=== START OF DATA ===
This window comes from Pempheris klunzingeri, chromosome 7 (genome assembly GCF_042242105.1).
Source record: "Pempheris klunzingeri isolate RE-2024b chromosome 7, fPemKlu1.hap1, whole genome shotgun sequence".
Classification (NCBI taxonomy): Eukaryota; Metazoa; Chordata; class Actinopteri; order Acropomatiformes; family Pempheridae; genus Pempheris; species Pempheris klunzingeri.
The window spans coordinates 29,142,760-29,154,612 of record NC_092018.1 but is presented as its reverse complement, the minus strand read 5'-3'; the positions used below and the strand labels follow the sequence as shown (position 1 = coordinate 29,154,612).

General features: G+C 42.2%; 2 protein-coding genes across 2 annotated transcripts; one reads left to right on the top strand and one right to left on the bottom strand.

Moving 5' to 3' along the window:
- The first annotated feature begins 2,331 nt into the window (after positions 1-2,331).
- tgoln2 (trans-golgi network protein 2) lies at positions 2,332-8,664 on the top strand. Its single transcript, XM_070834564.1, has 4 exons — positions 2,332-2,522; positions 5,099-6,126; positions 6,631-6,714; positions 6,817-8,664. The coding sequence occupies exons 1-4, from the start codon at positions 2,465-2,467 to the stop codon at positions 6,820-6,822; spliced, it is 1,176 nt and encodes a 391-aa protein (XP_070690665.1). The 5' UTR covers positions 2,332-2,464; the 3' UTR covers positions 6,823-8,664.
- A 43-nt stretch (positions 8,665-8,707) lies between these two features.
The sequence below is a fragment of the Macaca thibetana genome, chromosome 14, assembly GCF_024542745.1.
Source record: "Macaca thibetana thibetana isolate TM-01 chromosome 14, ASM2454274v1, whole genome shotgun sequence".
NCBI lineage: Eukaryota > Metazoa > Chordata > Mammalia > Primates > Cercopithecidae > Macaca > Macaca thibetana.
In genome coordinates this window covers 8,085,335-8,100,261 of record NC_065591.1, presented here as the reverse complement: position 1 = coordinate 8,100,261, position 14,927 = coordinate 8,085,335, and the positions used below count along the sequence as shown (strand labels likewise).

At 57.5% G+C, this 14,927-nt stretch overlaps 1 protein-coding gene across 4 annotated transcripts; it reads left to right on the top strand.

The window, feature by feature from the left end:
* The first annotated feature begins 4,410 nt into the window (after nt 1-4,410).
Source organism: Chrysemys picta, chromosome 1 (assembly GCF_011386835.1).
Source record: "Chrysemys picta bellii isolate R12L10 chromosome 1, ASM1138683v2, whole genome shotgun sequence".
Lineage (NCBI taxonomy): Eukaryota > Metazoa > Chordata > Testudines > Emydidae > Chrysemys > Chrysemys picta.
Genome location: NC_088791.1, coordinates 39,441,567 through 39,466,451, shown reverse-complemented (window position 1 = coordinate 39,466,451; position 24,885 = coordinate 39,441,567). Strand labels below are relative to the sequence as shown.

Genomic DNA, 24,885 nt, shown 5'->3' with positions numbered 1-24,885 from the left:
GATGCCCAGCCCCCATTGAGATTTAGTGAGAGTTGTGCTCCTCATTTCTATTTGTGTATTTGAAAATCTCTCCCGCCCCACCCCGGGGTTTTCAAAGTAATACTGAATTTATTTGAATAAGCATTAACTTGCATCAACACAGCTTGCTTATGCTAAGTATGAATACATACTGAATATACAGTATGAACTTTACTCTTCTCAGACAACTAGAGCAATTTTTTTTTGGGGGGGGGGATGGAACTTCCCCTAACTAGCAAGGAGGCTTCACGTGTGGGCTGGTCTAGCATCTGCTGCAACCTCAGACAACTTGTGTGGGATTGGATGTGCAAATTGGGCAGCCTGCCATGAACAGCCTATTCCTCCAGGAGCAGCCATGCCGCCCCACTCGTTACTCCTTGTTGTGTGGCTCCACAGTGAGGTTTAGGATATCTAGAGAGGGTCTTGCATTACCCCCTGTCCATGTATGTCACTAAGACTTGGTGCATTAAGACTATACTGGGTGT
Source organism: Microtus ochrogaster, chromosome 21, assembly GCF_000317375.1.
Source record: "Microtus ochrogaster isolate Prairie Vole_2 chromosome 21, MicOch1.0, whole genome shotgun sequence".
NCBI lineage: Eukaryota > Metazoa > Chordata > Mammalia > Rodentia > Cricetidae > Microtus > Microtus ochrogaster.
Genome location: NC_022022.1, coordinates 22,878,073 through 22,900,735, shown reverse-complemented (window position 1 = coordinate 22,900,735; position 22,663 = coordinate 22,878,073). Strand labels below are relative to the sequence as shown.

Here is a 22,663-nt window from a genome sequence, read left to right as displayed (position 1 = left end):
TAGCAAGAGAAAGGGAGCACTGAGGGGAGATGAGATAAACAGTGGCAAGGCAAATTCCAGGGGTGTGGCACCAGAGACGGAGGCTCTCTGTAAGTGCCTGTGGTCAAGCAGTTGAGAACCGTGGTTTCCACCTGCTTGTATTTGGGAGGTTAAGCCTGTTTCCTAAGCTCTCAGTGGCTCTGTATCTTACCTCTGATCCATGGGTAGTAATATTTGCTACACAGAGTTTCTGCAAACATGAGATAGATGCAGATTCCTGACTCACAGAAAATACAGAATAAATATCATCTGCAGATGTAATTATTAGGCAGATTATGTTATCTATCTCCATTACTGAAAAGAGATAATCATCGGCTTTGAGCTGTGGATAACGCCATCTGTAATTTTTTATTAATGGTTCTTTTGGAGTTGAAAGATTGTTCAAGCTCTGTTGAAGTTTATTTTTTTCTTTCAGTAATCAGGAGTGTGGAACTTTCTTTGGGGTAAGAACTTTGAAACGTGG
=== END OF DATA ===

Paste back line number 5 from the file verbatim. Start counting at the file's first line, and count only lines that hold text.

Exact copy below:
General features: G+C 42.2%; 2 protein-coding genes across 2 annotated transcripts; one reads left to right on the top strand and one right to left on the bottom strand.